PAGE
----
When I first started teaching fitness classes, other instructors said I was becoming “just like the gyms.”

    When I started teaching 4, 5, & 6 yr. olds, they said I was doing “romper room stuff.”

    When I started doing an after-school pick-up program, they said I was “becoming a day care.”

    But all those programs allowed me to teach my adult classes how I wanted, when I wanted – in other words, I didn’t have to worry about how I was going to make the rent!

    I just looked at all those additional programs as my “part-time jobs.” The only difference – I got to work my “other job” in my own school. :)

  3. Richard ~ Goju Ryu Bushido Karate Academy Australia on March 11, 2010 at 5:36 pm

    Mike ~ surprisingly 3 & 4 years olds eventually turn into 6 & 7 etc years olds ~ this wise Instructor is building a Student base for the future ~ we wish her well.

  4. Mike Massie on March 11, 2010 at 8:31 pm


    Good shot, Richard!

  5. Brent on March 11, 2010 at 9:17 pm

    Hi Mike,
    I agree with pretty well everything you said. I would just add one caveat or word of warning…
    I wonder about that grey area where one ends up just teaching for the money. I know you are not promoting that. And I am guessing you are addressing this issue in your forums. But from outside looking in, some people might misunderstand what you are saying in this article.

  6. Mike Massie on March 12, 2010 at 6:46 am


    Unless you’re teaching for free, you’re a business owner. So, virtually every martial arts instructor has to consider their bottom line when it comes to their business.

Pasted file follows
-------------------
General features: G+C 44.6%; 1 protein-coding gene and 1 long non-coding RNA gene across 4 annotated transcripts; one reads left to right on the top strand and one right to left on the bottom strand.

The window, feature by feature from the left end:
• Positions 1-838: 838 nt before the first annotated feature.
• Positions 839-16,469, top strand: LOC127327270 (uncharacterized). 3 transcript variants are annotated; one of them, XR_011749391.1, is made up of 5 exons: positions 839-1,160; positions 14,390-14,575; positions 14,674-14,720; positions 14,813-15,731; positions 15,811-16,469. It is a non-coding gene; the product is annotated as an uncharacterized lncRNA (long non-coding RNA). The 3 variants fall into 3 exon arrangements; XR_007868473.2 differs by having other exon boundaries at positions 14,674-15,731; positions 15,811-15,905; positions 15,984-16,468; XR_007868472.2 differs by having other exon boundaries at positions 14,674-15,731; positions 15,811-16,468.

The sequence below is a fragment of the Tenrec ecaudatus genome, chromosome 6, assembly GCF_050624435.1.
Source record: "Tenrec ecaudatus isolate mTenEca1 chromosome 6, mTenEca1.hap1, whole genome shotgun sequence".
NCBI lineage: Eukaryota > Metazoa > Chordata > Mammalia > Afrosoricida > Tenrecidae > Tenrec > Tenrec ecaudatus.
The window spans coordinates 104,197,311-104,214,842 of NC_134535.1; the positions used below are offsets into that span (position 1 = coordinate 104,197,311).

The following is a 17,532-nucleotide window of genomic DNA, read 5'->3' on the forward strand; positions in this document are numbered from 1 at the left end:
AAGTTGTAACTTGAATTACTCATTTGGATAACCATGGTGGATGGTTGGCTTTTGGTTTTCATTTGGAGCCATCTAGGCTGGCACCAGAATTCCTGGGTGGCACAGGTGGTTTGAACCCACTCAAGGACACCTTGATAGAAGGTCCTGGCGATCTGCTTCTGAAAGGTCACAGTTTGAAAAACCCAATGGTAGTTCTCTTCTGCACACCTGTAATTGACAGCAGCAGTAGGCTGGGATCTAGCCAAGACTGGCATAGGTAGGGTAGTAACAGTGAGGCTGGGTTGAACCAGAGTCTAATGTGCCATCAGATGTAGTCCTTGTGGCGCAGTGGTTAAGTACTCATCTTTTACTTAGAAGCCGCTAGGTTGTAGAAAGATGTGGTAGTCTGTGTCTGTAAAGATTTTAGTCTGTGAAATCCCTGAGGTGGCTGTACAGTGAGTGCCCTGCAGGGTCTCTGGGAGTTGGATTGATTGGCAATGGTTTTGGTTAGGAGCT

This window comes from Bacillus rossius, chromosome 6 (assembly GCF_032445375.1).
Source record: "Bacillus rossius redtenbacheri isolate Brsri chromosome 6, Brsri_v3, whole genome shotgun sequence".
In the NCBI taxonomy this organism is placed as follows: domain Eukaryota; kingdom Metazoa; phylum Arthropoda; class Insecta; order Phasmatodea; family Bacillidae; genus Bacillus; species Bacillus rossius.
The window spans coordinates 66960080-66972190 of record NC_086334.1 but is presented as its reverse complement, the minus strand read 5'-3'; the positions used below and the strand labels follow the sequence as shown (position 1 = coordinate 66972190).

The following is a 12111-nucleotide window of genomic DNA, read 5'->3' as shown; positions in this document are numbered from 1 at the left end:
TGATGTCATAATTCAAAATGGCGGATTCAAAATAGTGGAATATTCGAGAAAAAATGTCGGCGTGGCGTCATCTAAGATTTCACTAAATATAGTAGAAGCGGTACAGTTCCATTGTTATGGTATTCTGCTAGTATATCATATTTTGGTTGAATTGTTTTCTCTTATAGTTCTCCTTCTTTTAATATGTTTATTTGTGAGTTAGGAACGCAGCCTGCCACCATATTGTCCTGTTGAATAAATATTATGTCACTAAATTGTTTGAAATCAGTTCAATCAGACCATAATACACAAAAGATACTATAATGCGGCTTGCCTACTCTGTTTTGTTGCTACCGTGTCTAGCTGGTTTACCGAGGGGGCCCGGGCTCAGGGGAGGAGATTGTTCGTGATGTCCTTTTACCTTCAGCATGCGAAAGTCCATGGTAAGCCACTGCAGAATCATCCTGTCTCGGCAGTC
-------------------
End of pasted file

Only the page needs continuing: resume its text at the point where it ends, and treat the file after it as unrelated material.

As far as I know though, only myself and Jim Mather address business ethics in our materials. In fact, I credit Mr. Mather for influencing my in that regard early on in my career.

    So, yes… I do address that in my materials, in the forums, as I coach clients, etc. I won’t work with someone who is just interested in making a buck. There’s enough of that crap in our industry already.

    Thanks for bringing this up – it does need to be addressed for folks who don’t know me.

  7. Javier on March 12, 2010 at 10:20 pm

    Good stuff Mike.

    It’s funny how even other businesses outside of the MA Industry get caught up in the game of “what is my competitor gonna think of me now.”

    Who cares… It goes back to our Black Belt Principals we teach our kids all them.


    You gotta have confidence in what you are doing, and sometimes you will have to walk to lonely, narrow, long, and deserted road…